Thanks to a CNN morning briefing, I am listening to this #confinement_orchestra playing Ravel’s Bolero. It is as enspiriting as ever. perhaps a bit more uplifting in the current circumstances:
Arts organizations everywhere are responding to the COVID-19 pandemic and the crisis it brings into our lives. Lincoln Center responded with much needed programming for kids at Lincoln Center At Home. They are also showing a Hip Hop Dance Workshop and many other enticements and delights.
The Dance Theatre of Harlem, a troupe that always did lift my spirits, is offering a Ballet Barre class today on Instagram:
So much more of this kind of endeavor to stay #AloneTogether is out there for us to stay active and engaged, connected and happier. Cheers!
And in today’s in-box, April 10th, from one of the actors whose performances always pleased:
My intro to the NYCB Working Rehearsal included a docent telling us that one of the things she enjoyed about watching the dancers rehearse was that they reveal their personalities in the banter on the stage. In thinking about this, I realized that what I like to see on stage is a persona, not a personality.
In this case, I witnessed, among other things, Robert Fairchild‘s easy charm (and of course those matinée idol looks I have often mentioned before) which has landed him on Broadway in the past. (And also in Paris and London where An American In Paris had its try-outs, as it were, pre-Palace Theatre in New York.) Fairchild is funny and always
very polite, which belies his perfectionism. He is completely professional and engaged in his dancing. His patter with Sterling Hyltin while waiting for the violinist, Arturo Delmoni was an agreeable look at his more private side, but what I expect to see in his penultimate performance as a Principal Dancer for NYCB at the Saturday matinée tomorrow is his absorption into the role in Duo Concertante. In other words, I will be mesmerized by the persona he projects, not the witty personality he clearly possesses. (Note, he reprises this role at the Sunday matinée.)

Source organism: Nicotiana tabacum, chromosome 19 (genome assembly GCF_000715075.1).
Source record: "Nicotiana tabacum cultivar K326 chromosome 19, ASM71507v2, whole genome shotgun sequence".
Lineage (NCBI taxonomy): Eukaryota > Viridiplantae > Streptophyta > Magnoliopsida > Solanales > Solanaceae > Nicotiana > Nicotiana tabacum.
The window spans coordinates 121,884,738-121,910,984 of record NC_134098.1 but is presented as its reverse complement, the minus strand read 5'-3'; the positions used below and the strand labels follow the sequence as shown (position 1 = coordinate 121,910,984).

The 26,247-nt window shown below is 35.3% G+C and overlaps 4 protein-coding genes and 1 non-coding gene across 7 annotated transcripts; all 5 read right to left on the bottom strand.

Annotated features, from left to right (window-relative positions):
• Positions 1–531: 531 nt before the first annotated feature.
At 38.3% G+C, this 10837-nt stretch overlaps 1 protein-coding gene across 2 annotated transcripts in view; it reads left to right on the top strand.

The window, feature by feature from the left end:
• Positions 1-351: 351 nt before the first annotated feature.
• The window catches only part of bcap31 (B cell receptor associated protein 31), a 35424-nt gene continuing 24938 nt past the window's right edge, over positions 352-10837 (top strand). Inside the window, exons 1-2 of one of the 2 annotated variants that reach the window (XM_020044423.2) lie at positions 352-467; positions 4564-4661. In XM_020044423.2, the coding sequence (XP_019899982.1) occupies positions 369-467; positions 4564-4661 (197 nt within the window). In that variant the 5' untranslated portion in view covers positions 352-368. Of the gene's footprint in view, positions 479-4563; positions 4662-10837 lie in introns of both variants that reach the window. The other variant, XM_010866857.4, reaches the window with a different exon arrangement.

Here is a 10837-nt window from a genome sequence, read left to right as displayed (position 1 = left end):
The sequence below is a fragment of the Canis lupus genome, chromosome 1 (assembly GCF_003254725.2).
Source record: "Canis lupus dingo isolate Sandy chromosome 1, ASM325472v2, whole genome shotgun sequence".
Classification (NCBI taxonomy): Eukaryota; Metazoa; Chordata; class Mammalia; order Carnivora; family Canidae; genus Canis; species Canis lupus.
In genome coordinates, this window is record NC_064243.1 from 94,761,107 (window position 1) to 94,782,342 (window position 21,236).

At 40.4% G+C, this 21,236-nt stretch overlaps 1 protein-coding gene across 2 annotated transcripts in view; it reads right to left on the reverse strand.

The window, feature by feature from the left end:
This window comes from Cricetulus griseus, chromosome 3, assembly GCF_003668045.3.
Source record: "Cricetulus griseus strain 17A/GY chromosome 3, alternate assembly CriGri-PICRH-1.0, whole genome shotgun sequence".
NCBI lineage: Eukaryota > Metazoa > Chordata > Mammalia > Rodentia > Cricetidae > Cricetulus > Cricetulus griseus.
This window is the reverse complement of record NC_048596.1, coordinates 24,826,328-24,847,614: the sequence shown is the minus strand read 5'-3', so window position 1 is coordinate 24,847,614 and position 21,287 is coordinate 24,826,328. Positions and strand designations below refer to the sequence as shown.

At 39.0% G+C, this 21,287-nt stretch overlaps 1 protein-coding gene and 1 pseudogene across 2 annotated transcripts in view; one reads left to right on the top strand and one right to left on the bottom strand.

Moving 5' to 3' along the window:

Not so hasty. We’re still here.
Rumors that the Big Apple Circus had folded its tent for good appear to have been premature.
It may be that the demise of the multi-tent Barnum + Bailey makes this a winning holiday destination, and the only circus in town.
The Big Apple’s one ring approach was always a more kid-friendly way to present the events on this kind of stage anyway. Who can keep up with all the action in three rings?
On Thursday, The Big Apple was setting up for a late October opening at L.C. Its wagon were in the familiar place by Damrosch Park.
Note to the storekeeper
The poster in the window says “Love Always Wins” and the posterboard is covered in post-its meant to prove this point.
The question I want to pose is have you considered how dire the ending is for Romeo and for Juliet, for instance? They are not the only star-crossed lovers in history– or in theater, but they set the tone for all those who have been failed by your all-encompassing motto.
“Love Sometimes Wins” might be a more apt if less emphatic statement. Given the realities in many romances, the equivocal is a better way of expressing the hope that love carries and sometimes delivers.
While on the subject of romance, I want to submit my favorite type of commentary– the list. In this case, it is a list of films in which women are powerful and empowered. Some of them are romantic in the traditional sense. Some take a right or left turn around the central proposition. Other lists I have shared include those in which ballets are interconnected, and have been meant as a year-end salute.
Here’s today’s list:
A League Of Their Own, sports and girls!
Thelma and Louise, girls in cars Bull Durham, a girl–well, a woman and some ball players Moonstruck, a love affair with two brothers and a woman, a full moon, etc etc etc Alice, a woman on the edge of dementia Alice Doesn’t Live Here Anymore, a woman finds herself
The New York City Ballet ends its winter season at Lincoln Center this weekend with what for us is a highlight. The program of Richard Rodgers inspired ballets by three disparate but compatible choreographers.
It is hard to pick a favorite from among the three, but Carousel (A Dance)gets the nod for the rearity of its performance. Christopher Wheeldon’s ballet retells the cental romance from the 1945 musical by Rodgers and Hammerstein. Carousel (A Dance), created in 2002, is set to “The Carousel Waltz” and “If I Loved You.”
Peter Martins’ Thou Swell and Balanchine’s Slaughter on Tenth Avenue on the other hand has given us the pleasure of frequent sightings. Both pieces make the most of a theatrical setting, with the Martins’ ballet using a ballroom for its home, and mingling that dance style in with ballet dance. Martins also gives us singers to accompany the nightclub mood.
George Balanchine’s ballet is a crowd-pleasing vaudeville pastiche with a little tap in the mix.